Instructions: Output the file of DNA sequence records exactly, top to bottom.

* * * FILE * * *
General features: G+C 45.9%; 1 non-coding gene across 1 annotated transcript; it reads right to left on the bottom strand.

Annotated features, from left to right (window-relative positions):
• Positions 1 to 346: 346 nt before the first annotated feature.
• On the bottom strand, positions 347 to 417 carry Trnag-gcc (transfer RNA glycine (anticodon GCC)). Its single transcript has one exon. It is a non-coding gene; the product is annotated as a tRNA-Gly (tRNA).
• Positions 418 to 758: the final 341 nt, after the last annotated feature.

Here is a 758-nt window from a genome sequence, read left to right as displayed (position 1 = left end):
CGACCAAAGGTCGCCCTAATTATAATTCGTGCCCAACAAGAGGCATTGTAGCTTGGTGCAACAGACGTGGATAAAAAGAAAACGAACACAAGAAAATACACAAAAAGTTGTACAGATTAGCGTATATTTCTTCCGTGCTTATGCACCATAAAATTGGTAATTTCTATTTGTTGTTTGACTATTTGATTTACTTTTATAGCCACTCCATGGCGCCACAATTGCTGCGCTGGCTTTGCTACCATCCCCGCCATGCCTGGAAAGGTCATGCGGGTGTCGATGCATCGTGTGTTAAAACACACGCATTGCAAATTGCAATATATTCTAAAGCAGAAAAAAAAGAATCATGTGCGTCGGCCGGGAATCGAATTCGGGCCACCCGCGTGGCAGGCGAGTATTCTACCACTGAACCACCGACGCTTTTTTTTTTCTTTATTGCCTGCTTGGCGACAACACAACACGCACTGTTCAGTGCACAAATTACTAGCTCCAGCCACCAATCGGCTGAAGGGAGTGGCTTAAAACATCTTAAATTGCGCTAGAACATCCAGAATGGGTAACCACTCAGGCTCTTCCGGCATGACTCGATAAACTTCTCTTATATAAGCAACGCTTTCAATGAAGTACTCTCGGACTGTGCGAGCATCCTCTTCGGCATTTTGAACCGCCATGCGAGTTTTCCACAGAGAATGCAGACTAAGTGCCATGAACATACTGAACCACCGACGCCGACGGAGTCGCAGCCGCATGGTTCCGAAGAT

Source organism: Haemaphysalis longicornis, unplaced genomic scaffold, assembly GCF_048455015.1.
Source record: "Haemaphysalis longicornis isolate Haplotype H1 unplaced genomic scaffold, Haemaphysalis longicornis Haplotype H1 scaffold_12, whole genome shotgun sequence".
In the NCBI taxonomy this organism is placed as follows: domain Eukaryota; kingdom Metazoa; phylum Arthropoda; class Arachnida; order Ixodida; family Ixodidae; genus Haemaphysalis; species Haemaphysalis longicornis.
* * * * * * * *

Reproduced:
General features: G+C 45.9%; 1 non-coding gene across 1 annotated transcript; it reads right to left on the bottom strand.

Annotated features, from left to right (window-relative positions):
• Positions 1 to 346: 346 nt before the first annotated feature.
• On the bottom strand, positions 347 to 417 carry Trnag-gcc (transfer RNA glycine (anticodon GCC)). Its single transcript has one exon. It is a non-coding gene; the product is annotated as a tRNA-Gly (tRNA).
• Positions 418 to 758: the final 341 nt, after the last annotated feature.

Here is a 758-nt window from a genome sequence, read left to right as displayed (position 1 = left end):
CGACCAAAGGTCGCCCTAATTATAATTCGTGCCCAACAAGAGGCATTGTAGCTTGGTGCAACAGACGTGGATAAAAAGAAAACGAACACAAGAAAATACACAAAAAGTTGTACAGATTAGCGTATATTTCTTCCGTGCTTATGCACCATAAAATTGGTAATTTCTATTTGTTGTTTGACTATTTGATTTACTTTTATAGCCACTCCATGGCGCCACAATTGCTGCGCTGGCTTTGCTACCATCCCCGCCATGCCTGGAAAGGTCATGCGGGTGTCGATGCATCGTGTGTTAAAACACACGCATTGCAAATTGCAATATATTCTAAAGCAGAAAAAAAAGAATCATGTGCGTCGGCCGGGAATCGAATTCGGGCCACCCGCGTGGCAGGCGAGTATTCTACCACTGAACCACCGACGCTTTTTTTTTTCTTTATTGCCTGCTTGGCGACAACACAACACGCACTGTTCAGTGCACAAATTACTAGCTCCAGCCACCAATCGGCTGAAGGGAGTGGCTTAAAACATCTTAAATTGCGCTAGAACATCCAGAATGGGTAACCACTCAGGCTCTTCCGGCATGACTCGATAAACTTCTCTTATATAAGCAACGCTTTCAATGAAGTACTCTCGGACTGTGCGAGCATCCTCTTCGGCATTTTGAACCGCCATGCGAGTTTTCCACAGAGAATGCAGACTAAGTGCCATGAACATACTGAACCACCGACGCCGACGGAGTCGCAGCCGCATGGTTCCGAAGAT

Source organism: Haemaphysalis longicornis, unplaced genomic scaffold, assembly GCF_048455015.1.
Source record: "Haemaphysalis longicornis isolate Haplotype H1 unplaced genomic scaffold, Haemaphysalis longicornis Haplotype H1 scaffold_12, whole genome shotgun sequence".
In the NCBI taxonomy this organism is placed as follows: domain Eukaryota; kingdom Metazoa; phylum Arthropoda; class Arachnida; order Ixodida; family Ixodidae; genus Haemaphysalis; species Haemaphysalis longicornis.